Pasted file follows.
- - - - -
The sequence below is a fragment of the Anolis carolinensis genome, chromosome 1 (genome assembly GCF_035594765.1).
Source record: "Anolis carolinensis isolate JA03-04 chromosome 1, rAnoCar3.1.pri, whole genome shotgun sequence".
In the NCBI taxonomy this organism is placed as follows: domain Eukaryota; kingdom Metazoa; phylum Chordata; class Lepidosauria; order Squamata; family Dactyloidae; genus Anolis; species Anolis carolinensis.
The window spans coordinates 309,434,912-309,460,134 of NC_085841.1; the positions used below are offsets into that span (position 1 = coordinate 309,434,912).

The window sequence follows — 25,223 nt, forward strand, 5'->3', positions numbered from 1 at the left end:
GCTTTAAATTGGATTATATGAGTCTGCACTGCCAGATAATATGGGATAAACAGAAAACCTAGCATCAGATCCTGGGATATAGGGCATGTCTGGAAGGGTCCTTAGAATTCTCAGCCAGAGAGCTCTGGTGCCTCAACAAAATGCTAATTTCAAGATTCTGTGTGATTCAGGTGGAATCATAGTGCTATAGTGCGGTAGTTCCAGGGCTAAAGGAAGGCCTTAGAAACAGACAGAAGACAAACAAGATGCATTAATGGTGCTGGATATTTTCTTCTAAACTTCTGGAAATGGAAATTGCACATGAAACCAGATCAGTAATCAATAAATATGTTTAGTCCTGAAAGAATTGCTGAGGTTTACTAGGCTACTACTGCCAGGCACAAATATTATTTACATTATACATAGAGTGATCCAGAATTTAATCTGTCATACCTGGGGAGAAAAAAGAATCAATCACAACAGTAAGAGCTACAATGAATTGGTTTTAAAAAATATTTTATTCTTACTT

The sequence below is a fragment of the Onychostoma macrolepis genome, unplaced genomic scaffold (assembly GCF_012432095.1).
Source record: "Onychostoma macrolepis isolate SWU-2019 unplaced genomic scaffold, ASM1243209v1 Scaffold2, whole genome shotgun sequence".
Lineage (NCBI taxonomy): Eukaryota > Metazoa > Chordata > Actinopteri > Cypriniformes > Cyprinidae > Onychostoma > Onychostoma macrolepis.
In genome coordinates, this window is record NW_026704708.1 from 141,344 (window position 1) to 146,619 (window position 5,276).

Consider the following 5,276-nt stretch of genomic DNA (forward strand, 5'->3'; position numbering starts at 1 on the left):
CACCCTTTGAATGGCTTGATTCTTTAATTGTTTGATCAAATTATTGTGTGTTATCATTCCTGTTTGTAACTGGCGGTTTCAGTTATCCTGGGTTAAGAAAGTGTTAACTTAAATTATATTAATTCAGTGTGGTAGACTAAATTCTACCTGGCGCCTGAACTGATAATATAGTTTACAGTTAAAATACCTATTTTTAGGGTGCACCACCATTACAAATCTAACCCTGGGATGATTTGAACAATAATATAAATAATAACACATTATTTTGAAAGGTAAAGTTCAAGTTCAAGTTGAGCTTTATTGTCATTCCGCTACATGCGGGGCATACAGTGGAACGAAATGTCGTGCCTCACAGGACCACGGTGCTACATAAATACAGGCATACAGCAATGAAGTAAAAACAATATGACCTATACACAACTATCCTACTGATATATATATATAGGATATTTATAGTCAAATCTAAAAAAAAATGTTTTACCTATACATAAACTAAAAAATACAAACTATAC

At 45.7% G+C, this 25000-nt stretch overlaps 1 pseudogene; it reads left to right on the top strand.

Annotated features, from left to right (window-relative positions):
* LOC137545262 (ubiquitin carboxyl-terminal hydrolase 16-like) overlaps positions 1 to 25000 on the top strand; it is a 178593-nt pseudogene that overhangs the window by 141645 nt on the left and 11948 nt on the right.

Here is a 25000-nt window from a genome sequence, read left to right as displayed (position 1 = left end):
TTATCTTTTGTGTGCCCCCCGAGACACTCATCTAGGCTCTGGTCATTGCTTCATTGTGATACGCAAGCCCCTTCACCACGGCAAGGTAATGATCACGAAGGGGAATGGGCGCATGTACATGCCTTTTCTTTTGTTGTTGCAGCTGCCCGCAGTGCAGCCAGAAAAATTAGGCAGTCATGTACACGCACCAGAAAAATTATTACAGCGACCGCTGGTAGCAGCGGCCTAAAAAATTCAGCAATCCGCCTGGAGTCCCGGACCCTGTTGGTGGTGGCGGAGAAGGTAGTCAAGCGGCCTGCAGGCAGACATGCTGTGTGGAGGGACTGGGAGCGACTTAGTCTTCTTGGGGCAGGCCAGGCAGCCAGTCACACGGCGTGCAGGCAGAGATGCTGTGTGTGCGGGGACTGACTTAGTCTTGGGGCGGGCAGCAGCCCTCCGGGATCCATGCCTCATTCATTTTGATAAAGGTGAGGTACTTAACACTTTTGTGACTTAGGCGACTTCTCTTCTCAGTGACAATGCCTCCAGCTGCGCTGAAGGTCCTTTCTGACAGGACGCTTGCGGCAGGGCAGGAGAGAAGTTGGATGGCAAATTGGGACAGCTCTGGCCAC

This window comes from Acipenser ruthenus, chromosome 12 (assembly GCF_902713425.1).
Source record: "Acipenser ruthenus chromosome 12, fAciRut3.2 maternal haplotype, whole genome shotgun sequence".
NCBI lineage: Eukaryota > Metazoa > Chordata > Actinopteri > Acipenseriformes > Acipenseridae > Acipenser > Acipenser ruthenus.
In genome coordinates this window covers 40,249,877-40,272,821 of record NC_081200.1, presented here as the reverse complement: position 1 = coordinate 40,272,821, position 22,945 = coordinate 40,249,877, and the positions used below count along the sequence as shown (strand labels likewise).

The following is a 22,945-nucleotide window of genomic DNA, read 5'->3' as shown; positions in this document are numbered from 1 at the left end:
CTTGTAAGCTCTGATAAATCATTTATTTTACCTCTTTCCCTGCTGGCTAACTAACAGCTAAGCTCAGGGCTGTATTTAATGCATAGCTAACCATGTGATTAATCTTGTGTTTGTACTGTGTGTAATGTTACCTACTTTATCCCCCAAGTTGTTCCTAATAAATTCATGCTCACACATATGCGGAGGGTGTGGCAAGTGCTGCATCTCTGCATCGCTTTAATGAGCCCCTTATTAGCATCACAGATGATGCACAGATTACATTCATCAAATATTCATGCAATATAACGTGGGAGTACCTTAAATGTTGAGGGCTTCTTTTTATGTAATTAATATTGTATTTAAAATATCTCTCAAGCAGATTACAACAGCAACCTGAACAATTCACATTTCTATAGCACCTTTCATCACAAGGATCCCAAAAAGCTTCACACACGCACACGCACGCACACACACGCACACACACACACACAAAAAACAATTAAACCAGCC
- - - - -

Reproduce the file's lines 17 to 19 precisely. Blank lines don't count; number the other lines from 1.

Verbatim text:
TTATCTTTTGTGTGCCCCCCGAGACACTCATCTAGGCTCTGGTCATTGCTTCATTGTGATACGCAAGCCCCTTCACCACGGCAAGGTAATGATCACGAAGGGGAATGGGCGCATGTACATGCCTTTTCTTTTGTTGTTGCAGCTGCCCGCAGTGCAGCCAGAAAAATTAGGCAGTCATGTACACGCACCAGAAAAATTATTACAGCGACCGCTGGTAGCAGCGGCCTAAAAAATTCAGCAATCCGCCTGGAGTCCCGGACCCTGTTGGTGGTGGCGGAGAAGGTAGTCAAGCGGCCTGCAGGCAGACATGCTGTGTGGAGGGACTGGGAGCGACTTAGTCTTCTTGGGGCAGGCCAGGCAGCCAGTCACACGGCGTGCAGGCAGAGATGCTGTGTGTGCGGGGACTGACTTAGTCTTGGGGCGGGCAGCAGCCCTCCGGGATCCATGCCTCATTCATTTTGATAAAGGTGAGGTACTTAACACTTTTGTGACTTAGGCGACTTCTCTTCTCAGTGACAATGCCTCCAGCTGCGCTGAAGGTCCTTTCTGACAGGACGCTTGCGGCAGGGCAGGAGAGAAGTTGGATGGCAAATTGGGACAGCTCTGGCCAC

This window comes from Acipenser ruthenus, chromosome 12 (assembly GCF_902713425.1).
Source record: "Acipenser ruthenus chromosome 12, fAciRut3.2 maternal haplotype, whole genome shotgun sequence".